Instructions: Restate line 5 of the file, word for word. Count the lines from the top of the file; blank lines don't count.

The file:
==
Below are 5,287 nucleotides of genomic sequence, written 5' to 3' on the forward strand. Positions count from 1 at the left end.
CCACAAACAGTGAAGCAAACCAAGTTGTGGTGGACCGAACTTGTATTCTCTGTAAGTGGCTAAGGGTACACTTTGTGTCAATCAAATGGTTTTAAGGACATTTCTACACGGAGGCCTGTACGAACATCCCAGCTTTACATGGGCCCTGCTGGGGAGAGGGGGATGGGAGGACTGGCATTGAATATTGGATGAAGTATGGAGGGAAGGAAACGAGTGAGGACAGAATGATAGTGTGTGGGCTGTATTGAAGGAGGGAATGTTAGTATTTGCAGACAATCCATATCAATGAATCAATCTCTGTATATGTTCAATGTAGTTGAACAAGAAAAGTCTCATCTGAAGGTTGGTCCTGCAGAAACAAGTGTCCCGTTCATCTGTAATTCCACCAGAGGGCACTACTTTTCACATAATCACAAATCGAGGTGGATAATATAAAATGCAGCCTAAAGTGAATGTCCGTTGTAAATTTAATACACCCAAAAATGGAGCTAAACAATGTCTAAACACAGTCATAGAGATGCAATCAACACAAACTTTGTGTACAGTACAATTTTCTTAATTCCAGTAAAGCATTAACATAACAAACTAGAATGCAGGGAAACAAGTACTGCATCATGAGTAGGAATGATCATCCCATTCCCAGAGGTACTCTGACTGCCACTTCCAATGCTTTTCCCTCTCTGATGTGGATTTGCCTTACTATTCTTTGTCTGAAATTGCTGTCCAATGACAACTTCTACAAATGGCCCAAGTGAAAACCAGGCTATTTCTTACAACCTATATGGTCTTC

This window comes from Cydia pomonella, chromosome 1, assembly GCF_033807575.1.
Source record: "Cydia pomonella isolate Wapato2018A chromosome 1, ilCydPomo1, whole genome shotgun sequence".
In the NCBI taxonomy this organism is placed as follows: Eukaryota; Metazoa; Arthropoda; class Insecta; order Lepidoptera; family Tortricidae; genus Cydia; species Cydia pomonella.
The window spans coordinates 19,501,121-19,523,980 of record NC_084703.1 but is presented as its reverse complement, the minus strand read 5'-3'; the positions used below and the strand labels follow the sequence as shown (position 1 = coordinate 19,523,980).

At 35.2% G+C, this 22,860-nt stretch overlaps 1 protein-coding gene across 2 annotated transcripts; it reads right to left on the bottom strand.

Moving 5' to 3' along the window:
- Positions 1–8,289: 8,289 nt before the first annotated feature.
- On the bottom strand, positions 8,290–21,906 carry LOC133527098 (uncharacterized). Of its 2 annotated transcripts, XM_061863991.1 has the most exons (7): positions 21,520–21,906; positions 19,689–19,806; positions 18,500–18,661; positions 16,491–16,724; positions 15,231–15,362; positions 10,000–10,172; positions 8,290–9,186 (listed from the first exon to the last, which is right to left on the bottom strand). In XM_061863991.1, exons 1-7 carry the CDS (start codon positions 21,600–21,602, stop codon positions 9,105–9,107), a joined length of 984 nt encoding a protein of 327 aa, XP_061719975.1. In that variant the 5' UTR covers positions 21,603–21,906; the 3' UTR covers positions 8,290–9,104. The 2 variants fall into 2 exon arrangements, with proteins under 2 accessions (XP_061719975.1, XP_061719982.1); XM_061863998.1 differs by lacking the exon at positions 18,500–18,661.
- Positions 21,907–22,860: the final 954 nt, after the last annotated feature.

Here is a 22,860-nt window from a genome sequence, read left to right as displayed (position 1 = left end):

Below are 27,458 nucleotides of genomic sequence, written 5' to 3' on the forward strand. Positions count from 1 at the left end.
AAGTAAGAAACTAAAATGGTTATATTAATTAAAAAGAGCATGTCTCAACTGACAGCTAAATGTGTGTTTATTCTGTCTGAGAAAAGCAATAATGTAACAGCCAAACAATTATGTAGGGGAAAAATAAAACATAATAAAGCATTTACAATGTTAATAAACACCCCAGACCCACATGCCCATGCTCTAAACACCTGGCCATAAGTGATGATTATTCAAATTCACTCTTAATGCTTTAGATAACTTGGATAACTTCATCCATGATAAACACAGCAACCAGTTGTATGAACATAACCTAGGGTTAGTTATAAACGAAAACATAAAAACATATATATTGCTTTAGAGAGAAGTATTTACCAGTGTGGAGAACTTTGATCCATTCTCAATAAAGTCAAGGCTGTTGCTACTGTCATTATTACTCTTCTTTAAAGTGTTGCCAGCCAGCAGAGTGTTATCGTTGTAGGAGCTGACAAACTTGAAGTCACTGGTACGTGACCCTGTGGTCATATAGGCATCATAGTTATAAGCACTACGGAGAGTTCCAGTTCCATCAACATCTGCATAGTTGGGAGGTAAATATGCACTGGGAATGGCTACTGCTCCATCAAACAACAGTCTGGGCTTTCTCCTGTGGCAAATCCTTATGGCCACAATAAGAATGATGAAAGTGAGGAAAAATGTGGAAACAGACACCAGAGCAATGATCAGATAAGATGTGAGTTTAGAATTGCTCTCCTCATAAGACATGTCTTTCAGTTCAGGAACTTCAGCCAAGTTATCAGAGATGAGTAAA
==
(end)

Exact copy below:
In the NCBI taxonomy this organism is placed as follows: Eukaryota; Metazoa; Arthropoda; class Insecta; order Lepidoptera; family Tortricidae; genus Cydia; species Cydia pomonella.